The main shaft’s cable spooled with bird castings belies the fact that lives used to dangle from its steel-wound strength. Arrows on the circles would indicate the mine level the cars were currently at.
Detail view of one of the fermenting tanks, still set-up for the distillery tours that no doubt took place when there last were such things. Nevertheless, the capacity of this tank multiplied across these all over the distillery floor really shows the power this company once had.
The view from the larry, looking out at the overgrowing coke oven top. Papers listed the order of the charges for each oven, noting the sticky doors and persistent leaks. Emergency respirators and rescue gear was stored close, as long exposure to emissions from the rusty hatches could make worker pass out on the top of the ovens.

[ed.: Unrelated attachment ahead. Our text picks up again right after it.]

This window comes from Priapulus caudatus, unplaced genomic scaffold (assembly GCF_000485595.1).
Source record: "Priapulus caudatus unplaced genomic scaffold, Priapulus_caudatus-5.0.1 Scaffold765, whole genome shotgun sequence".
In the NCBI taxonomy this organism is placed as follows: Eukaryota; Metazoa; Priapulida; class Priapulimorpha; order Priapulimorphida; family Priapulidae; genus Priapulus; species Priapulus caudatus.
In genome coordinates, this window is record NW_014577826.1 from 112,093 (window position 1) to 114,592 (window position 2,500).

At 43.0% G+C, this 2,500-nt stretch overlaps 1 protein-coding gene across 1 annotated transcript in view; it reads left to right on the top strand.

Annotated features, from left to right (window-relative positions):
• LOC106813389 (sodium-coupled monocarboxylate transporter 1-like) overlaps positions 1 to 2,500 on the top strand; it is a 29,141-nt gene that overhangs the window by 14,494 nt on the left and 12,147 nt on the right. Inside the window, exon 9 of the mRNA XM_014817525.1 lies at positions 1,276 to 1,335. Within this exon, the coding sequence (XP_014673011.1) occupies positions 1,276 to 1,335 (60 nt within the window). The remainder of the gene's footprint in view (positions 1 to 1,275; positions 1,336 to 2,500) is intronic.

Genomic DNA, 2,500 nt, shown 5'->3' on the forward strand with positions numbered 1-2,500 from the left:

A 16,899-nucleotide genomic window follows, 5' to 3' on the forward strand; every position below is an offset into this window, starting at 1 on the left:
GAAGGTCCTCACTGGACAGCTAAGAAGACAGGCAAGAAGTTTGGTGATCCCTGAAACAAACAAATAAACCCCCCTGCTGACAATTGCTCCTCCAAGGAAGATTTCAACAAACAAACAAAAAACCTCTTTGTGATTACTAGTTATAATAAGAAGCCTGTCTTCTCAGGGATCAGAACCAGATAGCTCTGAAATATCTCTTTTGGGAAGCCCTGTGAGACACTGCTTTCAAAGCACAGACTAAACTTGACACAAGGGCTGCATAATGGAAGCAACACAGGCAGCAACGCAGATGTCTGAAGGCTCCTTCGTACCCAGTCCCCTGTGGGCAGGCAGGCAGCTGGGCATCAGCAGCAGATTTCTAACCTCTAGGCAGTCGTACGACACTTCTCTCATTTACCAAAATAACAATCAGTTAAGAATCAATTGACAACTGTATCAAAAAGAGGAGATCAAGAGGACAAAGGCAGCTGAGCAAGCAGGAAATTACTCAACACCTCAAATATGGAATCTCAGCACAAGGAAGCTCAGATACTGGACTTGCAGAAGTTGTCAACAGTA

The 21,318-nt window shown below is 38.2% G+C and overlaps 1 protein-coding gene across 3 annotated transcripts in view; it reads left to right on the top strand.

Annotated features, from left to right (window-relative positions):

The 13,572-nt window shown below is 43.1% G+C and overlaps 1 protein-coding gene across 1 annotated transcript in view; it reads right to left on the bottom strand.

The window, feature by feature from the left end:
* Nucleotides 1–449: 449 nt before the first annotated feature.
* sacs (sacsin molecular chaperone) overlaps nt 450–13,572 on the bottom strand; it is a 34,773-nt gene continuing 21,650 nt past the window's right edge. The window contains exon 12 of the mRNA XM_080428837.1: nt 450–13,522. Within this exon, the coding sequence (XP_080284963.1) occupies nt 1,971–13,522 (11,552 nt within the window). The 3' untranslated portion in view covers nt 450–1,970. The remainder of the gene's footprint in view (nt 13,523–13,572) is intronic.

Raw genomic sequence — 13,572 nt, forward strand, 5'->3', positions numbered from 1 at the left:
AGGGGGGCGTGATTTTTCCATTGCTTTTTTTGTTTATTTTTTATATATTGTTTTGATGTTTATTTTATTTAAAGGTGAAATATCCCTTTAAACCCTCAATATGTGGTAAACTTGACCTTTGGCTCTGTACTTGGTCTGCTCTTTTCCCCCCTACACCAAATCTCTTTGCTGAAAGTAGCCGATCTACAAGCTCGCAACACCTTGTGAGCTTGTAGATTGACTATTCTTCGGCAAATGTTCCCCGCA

If it wasn’t for the humming and crackling of the wires, I could believe I had arrived to a post apocalyptic landscape.
The control room for the whole of the plant. Sinterband here means one of the sintering lines. Temperatures, gasses, mixtures, speeds, and so on were centrally controlled here.
The chief engineer had many phones. It’s my guess one connects to the pilot house and the other connects to the emergency steerage station that’s mid-deck.
Hunter’s custom large format rig looks pretty cool, doesn’t it?
2005. A skyway connecting two Which tube carried the beer? I hope it’s the big one!